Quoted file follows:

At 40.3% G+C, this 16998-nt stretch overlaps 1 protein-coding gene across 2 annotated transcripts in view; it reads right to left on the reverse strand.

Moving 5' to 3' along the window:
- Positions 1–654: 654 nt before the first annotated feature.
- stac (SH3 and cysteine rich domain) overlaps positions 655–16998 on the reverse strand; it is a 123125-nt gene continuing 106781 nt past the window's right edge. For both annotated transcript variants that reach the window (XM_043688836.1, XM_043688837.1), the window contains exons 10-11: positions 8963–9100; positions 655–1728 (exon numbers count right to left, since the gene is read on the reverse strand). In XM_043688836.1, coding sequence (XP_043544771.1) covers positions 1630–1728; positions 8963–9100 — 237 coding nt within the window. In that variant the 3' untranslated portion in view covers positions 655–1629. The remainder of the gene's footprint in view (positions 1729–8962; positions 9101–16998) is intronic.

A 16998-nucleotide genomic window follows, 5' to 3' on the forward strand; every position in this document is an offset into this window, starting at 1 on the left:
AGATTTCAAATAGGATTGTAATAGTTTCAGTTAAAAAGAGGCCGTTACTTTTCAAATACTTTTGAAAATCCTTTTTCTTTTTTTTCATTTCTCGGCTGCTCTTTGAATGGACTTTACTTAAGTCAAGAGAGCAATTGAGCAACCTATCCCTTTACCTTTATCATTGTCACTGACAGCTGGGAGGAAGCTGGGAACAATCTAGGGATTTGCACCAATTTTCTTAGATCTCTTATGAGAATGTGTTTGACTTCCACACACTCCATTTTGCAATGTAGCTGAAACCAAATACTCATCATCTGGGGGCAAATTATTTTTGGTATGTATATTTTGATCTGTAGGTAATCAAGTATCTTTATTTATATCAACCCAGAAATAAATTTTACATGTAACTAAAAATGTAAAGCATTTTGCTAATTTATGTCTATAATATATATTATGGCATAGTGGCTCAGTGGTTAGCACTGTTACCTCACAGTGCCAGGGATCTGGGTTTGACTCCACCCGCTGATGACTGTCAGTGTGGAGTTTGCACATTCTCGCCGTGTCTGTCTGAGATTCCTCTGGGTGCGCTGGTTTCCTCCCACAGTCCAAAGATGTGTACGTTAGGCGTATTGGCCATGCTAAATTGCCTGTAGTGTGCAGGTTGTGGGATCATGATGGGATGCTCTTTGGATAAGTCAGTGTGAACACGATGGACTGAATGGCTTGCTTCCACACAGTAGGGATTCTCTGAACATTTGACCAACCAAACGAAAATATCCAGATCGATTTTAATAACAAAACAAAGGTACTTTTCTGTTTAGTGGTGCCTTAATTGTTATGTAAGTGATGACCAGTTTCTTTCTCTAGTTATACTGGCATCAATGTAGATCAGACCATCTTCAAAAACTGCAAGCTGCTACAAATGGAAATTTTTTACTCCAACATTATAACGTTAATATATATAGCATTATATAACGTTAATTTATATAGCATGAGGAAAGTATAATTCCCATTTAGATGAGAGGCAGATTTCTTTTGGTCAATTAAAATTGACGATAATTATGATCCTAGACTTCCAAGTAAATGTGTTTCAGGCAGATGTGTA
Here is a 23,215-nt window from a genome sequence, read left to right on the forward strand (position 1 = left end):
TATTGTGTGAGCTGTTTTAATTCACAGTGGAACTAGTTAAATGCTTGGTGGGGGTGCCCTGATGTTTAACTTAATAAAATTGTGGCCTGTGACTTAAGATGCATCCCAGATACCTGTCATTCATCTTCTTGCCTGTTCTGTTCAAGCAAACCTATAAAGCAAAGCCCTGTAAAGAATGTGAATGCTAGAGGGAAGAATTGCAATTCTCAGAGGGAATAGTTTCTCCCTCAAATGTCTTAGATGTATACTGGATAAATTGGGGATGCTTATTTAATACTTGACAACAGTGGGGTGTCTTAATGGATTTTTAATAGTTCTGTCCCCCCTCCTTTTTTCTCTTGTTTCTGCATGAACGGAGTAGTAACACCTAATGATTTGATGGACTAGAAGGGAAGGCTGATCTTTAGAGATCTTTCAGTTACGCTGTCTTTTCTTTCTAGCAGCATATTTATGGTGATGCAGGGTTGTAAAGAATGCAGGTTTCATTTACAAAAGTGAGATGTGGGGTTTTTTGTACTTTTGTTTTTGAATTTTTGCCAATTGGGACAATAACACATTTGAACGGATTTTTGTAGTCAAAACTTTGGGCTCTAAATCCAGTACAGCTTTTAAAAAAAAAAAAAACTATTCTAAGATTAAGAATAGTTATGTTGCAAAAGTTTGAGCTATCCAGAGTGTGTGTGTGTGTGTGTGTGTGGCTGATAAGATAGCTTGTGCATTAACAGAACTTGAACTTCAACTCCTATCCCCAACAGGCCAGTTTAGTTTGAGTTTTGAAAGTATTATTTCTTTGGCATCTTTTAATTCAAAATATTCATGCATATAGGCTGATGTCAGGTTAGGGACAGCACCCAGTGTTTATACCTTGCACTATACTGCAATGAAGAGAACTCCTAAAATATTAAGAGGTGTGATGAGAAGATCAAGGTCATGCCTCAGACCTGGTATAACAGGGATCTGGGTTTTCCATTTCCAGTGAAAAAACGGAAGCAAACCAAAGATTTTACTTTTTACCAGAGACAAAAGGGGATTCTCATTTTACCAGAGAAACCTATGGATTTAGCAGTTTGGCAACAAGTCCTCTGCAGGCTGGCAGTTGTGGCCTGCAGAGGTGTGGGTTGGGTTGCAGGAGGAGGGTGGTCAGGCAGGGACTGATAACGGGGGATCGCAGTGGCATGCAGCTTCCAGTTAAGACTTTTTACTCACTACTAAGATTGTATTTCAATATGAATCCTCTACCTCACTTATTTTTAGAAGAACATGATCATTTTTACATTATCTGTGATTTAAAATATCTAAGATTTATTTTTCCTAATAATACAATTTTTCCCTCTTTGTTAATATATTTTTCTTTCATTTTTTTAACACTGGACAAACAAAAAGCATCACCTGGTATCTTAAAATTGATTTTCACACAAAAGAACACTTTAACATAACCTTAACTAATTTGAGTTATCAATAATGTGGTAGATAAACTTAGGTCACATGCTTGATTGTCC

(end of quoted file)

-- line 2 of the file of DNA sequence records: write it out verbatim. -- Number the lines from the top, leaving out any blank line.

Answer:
Moving 5' to 3' along the window: